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The Truth About Cavities

satisfied woman points at her perfect smile

Cavity – it’s one of the most dreaded words we hear from our dentist. In fact, we’ve probably grown up labeling a “good dental visit” as having a cavity-free mouth. While tooth decay is certainly not the only dental problem to worry about, it continues to be the most well-known. In fact, it is one of the most prevalent chronic diseases worldwide, affecting children as well as adults. Left untreated, however, cavities can cause pain, discoloration and eventual tooth loss.

At Dental Care Acworth, we want our patients to have a full understanding about cavities, including what causes them and the best ways to fix them.

How Does a Cavity Form?

A cavity, also known as dental caries or tooth decay, is primarily caused by a combination of bacteria, sugary foods or drinks, and poor oral hygiene. Here’s a breakdown of the main factors involved:

Dental Plaque: Our mouths naturally contain bacteria, which form a sticky film called dental plaque that coats the teeth. Plaque contains harmful bacteria that feed on sugars and starches from the foods we eat. If plaque is not effectively removed through regular brushing and flossing, the bacteria produce acids that attack the tooth enamel.

Acid Attack: The acids produced by the bacteria in dental plaque gradually erode the hard outer layer of the tooth, known as enamel. This process, known as demineralization, weakens the enamel and creates tiny openings or holes in the tooth surface, which are the initial stages of cavity formation.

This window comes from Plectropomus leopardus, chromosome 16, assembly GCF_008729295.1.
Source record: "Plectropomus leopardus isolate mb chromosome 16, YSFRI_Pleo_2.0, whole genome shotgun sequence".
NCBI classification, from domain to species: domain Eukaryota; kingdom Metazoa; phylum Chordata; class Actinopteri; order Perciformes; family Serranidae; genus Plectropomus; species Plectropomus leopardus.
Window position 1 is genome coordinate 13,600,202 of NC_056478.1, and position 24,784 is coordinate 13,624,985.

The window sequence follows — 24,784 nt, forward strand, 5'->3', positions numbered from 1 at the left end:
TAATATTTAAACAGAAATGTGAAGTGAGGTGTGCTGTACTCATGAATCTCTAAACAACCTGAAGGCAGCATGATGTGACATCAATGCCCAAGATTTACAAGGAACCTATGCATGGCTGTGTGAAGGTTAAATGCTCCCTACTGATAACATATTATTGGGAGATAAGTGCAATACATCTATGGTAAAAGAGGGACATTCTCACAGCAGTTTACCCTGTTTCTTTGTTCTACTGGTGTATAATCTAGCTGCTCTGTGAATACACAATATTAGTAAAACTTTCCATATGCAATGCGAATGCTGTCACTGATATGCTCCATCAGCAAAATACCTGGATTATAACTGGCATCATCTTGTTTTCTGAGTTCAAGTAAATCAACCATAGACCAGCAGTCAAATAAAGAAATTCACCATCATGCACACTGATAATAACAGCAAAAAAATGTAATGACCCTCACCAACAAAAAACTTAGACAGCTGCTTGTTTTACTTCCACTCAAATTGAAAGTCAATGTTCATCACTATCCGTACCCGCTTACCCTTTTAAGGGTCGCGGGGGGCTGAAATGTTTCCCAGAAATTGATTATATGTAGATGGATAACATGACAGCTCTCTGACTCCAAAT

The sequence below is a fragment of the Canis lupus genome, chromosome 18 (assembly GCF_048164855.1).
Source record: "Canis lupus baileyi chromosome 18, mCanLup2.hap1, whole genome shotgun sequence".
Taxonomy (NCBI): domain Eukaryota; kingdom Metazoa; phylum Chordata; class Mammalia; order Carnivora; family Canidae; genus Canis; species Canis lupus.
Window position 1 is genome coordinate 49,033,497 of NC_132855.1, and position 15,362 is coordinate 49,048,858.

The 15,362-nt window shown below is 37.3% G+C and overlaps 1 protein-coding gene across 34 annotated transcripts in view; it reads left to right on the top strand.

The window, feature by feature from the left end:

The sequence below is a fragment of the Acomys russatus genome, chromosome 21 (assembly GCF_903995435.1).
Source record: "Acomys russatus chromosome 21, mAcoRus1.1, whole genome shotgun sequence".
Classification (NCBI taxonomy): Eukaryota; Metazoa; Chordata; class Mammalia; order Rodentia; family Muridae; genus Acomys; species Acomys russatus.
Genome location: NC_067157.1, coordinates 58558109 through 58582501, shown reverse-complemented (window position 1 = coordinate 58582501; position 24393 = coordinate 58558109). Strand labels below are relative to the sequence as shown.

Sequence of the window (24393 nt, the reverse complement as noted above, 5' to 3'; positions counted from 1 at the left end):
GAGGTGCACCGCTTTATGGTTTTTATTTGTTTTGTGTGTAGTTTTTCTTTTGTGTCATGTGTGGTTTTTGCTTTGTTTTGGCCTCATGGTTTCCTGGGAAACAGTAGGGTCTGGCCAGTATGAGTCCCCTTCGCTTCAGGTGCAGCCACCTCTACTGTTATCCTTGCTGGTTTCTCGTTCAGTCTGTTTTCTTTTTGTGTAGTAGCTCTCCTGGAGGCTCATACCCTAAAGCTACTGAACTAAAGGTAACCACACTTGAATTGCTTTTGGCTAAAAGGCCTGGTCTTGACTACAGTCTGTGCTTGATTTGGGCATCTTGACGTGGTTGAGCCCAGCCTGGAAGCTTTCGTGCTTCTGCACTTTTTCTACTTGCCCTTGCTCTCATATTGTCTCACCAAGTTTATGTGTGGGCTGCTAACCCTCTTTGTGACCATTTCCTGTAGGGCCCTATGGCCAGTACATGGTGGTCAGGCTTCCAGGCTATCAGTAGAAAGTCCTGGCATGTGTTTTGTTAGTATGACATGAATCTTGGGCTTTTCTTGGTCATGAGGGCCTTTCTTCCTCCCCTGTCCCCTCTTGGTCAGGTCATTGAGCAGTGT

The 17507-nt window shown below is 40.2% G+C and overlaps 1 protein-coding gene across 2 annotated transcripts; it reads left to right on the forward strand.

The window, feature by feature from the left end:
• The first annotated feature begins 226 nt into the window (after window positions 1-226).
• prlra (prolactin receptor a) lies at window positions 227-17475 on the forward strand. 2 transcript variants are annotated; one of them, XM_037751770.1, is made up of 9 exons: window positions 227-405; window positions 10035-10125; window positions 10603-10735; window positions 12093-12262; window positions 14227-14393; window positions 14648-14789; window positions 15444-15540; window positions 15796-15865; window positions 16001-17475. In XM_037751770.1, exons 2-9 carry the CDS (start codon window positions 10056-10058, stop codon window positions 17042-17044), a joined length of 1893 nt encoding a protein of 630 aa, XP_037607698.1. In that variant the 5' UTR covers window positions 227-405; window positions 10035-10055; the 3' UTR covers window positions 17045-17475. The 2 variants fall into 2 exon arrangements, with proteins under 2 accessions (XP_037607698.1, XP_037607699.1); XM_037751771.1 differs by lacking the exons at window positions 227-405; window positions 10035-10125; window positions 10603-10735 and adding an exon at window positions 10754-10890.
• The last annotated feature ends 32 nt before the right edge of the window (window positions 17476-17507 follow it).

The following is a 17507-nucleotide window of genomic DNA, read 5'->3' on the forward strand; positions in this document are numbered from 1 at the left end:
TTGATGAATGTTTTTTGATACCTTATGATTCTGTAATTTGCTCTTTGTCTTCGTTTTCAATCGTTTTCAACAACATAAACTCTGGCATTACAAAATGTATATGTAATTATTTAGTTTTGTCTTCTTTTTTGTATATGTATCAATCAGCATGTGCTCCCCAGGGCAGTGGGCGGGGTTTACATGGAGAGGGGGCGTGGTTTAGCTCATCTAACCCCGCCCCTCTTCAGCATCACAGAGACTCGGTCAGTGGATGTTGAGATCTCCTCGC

Sugar and Starch Intake: Consuming sugary foods and drinks, as well as foods high in carbohydrates (starches), can contribute to cavity formation. Bacteria in the mouth feed on these sugars and starches and produce more acids, intensifying the demineralization process.

Poor Oral Hygiene: Inadequate oral hygiene practices, such as infrequent or ineffective brushing and flossing, allow plaque to build up on the teeth. This increases the risk of cavities as the bacteria have more time to produce acids and attack the tooth enamel.

It is important to know that factors such as the anatomy and location of the tooth as well as the amount of saliva production in the mouth can influence the likelihood of decay formation. It’s also worth noting that genetics, age, and overall oral health practices also play a role in cavity development.

White Fillings for the Win

At Dental Care Acworth, we can detect cavities at their earliest and most treatable stage when you visit us for your routine checkups. When it comes to repairing an area of decay on a tooth, our dentists proudly use composite resin, otherwise known as white fillings, as the most preferred choice.

Our Acworth patients prefer composite fillings for several reasons. Composite fillings are tooth-colored and can be matched to the shade of the natural teeth, making them more aesthetically pleasing compared to traditional silver amalgam fillings. The placement of white fillings also preserves more of the natural tooth since the material bonds directly to the tooth. Composite fillings are highly versatile, less likely to crack and do not contain mercury like amalgam fillings.

To learn more about cavities and the superior ways that we repair decayed teeth, call Marietta Dental Professionals.

Posted on behalf of Dental Care Acworth

5552 Robin Road Suite A
Acworth, GA 30102

Phone: Call 678-888-1554

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5552 Robin Road Suite A
Acworth, GA 30102

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